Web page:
“Of course a certain percentage came on a husband-hunting mission, as was common at the time,” explains current chair of council, Tina Seib. “But many others came to work. Whatever their reasons, these women needed a safe place to stay, a respectable address for job applications, and somewhere they could meet other women.” Modern Hong Kong is a world away from the city of the 1900s where disease and neighbourhoods of ill-repute were widespread.

Over the years, the club has become somewhat synonymous with its matronly 10pm curfew and “no gentlemen upstairs” rule. But this should not detract from the role it played in enabling many single women to live and work comfortably in Hong Kong in what was then a strongly patriarchal society.

The club still boasts accommodation, both for long and short-term stays. “The residents effectively live in a grand mansion house and have the run of the place,” enthuses Esther Morris in her book “Helena May”. “There is nowhere else quite like it.”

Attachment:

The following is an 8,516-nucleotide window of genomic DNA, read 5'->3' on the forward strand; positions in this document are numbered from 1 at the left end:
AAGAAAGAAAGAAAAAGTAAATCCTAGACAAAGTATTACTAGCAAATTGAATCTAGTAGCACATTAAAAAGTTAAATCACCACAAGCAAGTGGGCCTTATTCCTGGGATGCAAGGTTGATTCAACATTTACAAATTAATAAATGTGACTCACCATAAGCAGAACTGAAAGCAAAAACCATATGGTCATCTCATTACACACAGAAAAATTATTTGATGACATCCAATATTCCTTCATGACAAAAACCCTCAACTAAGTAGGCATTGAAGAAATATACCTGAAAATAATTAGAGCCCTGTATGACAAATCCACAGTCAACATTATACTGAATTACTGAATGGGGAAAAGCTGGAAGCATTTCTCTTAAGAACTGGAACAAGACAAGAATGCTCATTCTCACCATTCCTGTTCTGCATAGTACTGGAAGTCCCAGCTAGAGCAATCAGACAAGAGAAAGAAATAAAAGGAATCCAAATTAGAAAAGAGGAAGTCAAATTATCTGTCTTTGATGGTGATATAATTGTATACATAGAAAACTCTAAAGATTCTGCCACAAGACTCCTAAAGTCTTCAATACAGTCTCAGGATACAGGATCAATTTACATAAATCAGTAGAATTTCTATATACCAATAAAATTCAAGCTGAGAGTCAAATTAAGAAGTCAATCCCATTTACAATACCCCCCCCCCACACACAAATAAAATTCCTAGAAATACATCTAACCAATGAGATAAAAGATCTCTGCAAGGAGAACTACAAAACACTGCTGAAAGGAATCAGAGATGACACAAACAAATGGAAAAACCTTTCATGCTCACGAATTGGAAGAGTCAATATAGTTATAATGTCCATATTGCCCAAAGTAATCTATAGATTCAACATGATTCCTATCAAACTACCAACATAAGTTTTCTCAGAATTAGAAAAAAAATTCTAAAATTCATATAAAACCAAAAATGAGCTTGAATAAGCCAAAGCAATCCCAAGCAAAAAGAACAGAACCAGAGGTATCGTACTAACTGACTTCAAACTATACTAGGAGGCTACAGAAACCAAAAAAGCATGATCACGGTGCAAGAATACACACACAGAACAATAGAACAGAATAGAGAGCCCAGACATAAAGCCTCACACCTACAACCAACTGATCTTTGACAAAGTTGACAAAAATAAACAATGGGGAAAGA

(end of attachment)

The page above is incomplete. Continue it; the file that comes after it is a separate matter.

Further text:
One such resident was Joan Campbell, current principal of the Carol Bateman dance school housed within the Helena May building. She arrived in Hong Kong in the 1950s as a young dancer and initially stayed in the Blue Room at the Helena May, the residential area of the club being full at the time. This year, she found herself on the Queen’s 90th birthday honours list and received an MBE for her contribution to dance in Hong Kong.

 

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The Helena May’s current Chair of Council, Tina Seib.

“We are lucky to have an immense pool of talent and skill-sets amongst our membership today,” says Seib. “Whether they are homemakers, mothers, lawyers, journalists, bankers or architects, Hong Kong born-and-bred or here on a fleeting two-year contract, our members all have something positive to contribute to the club. The varied membership also continues the club’s tradition of being an excellent networking base for women.”

Indeed all members are expected to volunteer towards the running of the Helena May in some shape or form, whether it’s manning desk in the library from time to time, advising on building maintenance, or helping to organise charity and social events.